When you’ve just won a 10, 176 vote majority which gets you in to parliament; and also won more than 50% of the party in your electorate to help National get in to government you’ve got to celebrate.
And what better way to do it than with an asado?
It’s very pleasant to pass a Friday evening with good friends, a glass or two of wine (Charles Wiffen sauvignon blanc) and the first barbeque of the season.
However, just a wee quibble, having been to Argentina, no food from a gas barbeque – not even fresh asapragus – can match that from an asado like this. . .
. . . which was cooked by an Argentinean friend for a party at our place in February.
Or this in Argentina:
Or this in Uruguay:
Alliance Group might buy lamb from South America to fill orders it can’t meet from New Zealand.
Chief executive Grant Cuff said with sheep numbers declining around the world, the Invercargill co-operative was looking at supplying North American and European markets with South American lamb.
Alliance considered a similar possibility about a decade ago, but Cuff said the situation had changed.
At the time South American lambs were lighter in weight, there were insufficient numbers and issues with disease and traceability.
South American farmers had improved the quality of lambs and addressed the disease and animal traceability issues which, together with falling sheep numbers, had encouraged Alliance to revisit the idea.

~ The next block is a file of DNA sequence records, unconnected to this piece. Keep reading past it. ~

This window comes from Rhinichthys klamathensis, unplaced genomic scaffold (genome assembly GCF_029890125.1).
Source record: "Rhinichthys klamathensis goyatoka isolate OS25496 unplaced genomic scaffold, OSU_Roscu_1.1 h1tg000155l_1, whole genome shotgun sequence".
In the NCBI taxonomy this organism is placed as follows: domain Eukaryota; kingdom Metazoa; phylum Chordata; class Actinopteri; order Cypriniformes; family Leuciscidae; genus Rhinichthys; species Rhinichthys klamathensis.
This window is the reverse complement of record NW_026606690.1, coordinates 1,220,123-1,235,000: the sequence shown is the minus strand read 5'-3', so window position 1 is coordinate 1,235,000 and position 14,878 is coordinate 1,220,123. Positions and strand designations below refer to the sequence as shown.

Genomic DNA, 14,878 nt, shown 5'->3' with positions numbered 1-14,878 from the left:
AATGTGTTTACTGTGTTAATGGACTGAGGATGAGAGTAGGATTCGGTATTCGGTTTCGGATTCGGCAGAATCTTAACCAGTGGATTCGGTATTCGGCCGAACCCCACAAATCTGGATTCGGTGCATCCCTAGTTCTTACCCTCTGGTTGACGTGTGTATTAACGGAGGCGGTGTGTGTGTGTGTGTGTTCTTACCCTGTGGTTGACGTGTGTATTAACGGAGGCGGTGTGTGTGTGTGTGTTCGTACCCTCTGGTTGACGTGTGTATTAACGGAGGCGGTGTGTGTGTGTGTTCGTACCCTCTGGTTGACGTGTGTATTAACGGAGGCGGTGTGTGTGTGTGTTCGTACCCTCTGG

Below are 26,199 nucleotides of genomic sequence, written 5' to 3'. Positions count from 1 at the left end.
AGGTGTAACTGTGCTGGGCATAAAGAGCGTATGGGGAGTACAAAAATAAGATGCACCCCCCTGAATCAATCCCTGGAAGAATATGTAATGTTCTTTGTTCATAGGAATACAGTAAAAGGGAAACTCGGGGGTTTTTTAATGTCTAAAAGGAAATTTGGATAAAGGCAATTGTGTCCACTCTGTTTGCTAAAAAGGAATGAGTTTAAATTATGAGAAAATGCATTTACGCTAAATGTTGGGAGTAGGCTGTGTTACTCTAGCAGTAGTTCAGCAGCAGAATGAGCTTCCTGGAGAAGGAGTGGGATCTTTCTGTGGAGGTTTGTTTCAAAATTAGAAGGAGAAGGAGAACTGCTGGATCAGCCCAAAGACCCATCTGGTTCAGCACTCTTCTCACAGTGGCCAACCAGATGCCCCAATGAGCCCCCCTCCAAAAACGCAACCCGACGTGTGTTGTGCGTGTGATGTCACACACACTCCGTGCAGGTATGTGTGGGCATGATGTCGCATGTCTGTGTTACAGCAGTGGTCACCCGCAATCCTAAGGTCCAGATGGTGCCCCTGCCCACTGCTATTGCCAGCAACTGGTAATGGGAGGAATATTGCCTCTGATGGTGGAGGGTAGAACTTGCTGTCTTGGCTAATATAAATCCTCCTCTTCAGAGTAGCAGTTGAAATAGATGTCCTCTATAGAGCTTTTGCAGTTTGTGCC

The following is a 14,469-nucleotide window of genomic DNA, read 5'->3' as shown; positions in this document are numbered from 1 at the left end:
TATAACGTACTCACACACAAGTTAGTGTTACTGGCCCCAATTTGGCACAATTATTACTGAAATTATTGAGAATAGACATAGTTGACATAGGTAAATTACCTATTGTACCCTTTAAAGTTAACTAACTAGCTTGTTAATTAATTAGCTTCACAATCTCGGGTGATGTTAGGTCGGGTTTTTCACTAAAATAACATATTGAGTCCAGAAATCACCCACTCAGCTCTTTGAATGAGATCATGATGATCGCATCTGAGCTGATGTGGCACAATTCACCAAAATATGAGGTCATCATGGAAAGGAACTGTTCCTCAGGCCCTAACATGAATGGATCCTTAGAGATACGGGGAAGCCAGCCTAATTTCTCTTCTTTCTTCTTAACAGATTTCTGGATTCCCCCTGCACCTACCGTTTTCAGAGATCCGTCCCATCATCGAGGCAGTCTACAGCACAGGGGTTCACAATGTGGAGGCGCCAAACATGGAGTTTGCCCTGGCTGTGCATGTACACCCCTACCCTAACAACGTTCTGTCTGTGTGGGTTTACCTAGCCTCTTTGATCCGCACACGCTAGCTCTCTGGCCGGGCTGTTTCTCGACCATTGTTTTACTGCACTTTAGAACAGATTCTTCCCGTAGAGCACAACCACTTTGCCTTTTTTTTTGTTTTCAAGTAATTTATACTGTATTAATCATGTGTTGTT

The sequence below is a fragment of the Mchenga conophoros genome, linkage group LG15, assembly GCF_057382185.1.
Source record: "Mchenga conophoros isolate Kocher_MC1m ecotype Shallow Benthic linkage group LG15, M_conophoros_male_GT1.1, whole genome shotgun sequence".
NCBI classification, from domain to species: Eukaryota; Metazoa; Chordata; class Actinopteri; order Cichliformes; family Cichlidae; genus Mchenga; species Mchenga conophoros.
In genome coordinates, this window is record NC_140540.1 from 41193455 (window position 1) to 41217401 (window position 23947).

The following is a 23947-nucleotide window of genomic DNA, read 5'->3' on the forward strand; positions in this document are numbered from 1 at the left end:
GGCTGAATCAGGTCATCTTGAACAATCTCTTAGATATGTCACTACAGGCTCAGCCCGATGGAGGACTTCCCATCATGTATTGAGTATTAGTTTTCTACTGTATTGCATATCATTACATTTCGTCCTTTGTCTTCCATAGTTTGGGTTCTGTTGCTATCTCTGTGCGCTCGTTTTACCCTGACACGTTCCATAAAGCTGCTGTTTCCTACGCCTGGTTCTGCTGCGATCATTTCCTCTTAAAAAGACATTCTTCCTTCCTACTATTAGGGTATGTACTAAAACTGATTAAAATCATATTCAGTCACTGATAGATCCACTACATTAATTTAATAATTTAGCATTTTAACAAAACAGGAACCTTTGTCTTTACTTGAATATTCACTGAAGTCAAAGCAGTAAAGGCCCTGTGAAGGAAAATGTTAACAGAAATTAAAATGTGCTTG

“New Zealand has looked at it before. It is all a matter of timing and priorities and we think the moment is right to have another look.”
Cuff said Alliance was still to decide if the lamb would be sold under its own brands, but initially that was unlikely.
Guaranteeing continuous supply may be necessary to satisfy export markets and if that can’t be done with our own lamb, meat companies will have to look elsewhere.
I have no concern about the quality of meat from South America. I’ve enjoyed several meals of lamb in Argentina and the meat was at least equal to the best I have eaten here, although that was due in part to the way it was cooked – on an asado .
However, there is a danger in branding their meat like ours because foot and mouth disease is a recurring problem in South America.
Keeping separate brands will ensure there is no risk to our exports by association with theirs if or when there is another outbreak of the disease there.